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Whenever I meet clients and investors, the one discussion I always end up having, regardless of market conditions, is on currency markets. There are often strong views expressed about why domestic policy direction or the price of key tradable goods or services is leading to one’s home currency strengthening or weakening. The discussion we don’t have often enough, though, is the one on the US Dollar.

A key anchor for major currencies

While policy and trade are usually the main drivers of major currencies, I often point out that currencies, and their drivers, are relative, not absolute. Therefore, any discussion of policy or external balances of an economy matters, but primarily in relation to the policy or external balances of the economy’s major trade partners, and specifically the US, the world’s biggest economy.

This aspect has been highlighted in 2022, with the US Dollar gaining significantly against most major currencies year-to-date.

While many central banks, especially in Emerging Markets, started to hike interest rates in response to rapid rate hikes by the US Federal Reserve, these often failed to keep up with the pace of the Fed rate hikes.

In relative terms, this meant the US Dollar gained on the back of a rising interest rate advantage. Indeed, history illustrates that the direction of the US Dollar tends to be the dominant driver of major currencies during periods of a trending US Dollar, with most currencies moving in the opposite direction.

This is the first reason why the US Dollar matters.

An indicator of global liquidity

The US Dollar could also be viewed as an indicator of global liquidity. This, in turn, has a significant impact on major asset classes globally.

In an environment of falling liquidity where the USD is scarce, its ‘price’ rises and the Dollar strengthens. Conversely, greater liquidity makes the USD less scarce, reducing its ‘price’.

One can see this argument play out when looking at asset class performance in different US Dollar scenarios. Most risky asset classes, including equities and high yield bonds, have done well on average during periods of USD weakness. Performance has been more muted and has often been accompanied by greater dispersion during periods of USD strength.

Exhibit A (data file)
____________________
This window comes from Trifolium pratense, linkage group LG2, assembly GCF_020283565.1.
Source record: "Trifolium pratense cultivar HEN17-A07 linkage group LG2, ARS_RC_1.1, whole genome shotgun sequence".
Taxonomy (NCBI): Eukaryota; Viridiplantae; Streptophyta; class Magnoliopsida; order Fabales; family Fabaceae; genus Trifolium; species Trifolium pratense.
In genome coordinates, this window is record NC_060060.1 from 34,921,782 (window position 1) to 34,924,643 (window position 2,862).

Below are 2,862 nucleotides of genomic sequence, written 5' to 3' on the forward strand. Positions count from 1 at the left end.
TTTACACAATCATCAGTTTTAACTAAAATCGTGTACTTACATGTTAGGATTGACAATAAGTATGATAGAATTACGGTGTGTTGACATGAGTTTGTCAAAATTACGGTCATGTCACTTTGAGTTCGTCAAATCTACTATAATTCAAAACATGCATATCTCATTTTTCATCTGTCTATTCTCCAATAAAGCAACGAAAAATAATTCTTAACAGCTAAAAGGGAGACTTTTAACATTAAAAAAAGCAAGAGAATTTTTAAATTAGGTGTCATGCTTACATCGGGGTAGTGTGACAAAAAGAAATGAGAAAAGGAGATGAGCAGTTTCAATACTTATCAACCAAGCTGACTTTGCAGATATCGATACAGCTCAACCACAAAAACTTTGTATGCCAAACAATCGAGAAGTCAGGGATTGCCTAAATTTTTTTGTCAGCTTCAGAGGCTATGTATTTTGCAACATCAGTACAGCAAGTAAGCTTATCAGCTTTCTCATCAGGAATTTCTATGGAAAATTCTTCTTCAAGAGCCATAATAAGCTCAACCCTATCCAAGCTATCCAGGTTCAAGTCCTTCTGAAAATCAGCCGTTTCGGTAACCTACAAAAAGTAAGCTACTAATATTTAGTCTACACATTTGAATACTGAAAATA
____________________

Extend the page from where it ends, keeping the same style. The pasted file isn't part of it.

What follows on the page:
This is the second reason why the US Dollar matters.

A key indicator for Emerging Markets

The US Dollar is usually a key driver of Emerging Market assets – and not just currencies, but also equities and bonds.

It has been well-documented now that the performance of the US Dollar correlates negatively with EM assets – a rising US Dollar has meant EM assets have underperformed, and vice versa. Intuitively, there are several reasons why this is the case.

Many Emerging Markets remain sensitive to USD funding costs; a stronger Dollar often coincides with rising funding costs, which can be a headwind for EM assets.

A stronger Dollar (and hence weaker EM currencies) can also directly hurt investment returns for foreign investors, and thus coincide with foreign investor outflows.

This is the third reason why the US Dollar matters.

Dollar strength may be running out of steam

The US Dollar has strengthened significantly in recent quarters, rising over 25% since mid-2021 as the Fed’s rate hiking cycle offered the currency significant yield support. However, we increasingly believe that this trend is likely to run out of steam in 2023.

Fed policy has not yet pivoted, and this could lead to a short period of consolidation as sentiment oscillates between optimistic and pessimistic views of how far Fed rates go before they finally pivot.

However, we do believe Fed rates are likely to peak in 2023. The US Dollar is also not far from multi-decade valuation highs. Together, these factors are likely to turn the tide.

While the Dollar is not the only lens on financial markets, the three reasons cited above on why the Dollar matters suggest that a weaker Dollar would be positive for major non-Dollar currencies, such as the Euro and Yen, besides improving global liquidity conditions and reviving oversold EM assets.

A stronger US Dollar has generally coincided with weaker EM currencies. The US Dollar Index vs. an Emerging Market currency index; %y/y returns since 2011.

Copyright Business Recorder, 2023

Manpreet Gill

The writer is Chief Investment Officer for Africa, the Middle East and Europe at Standard Chartered Bank’s Wealth Management unit

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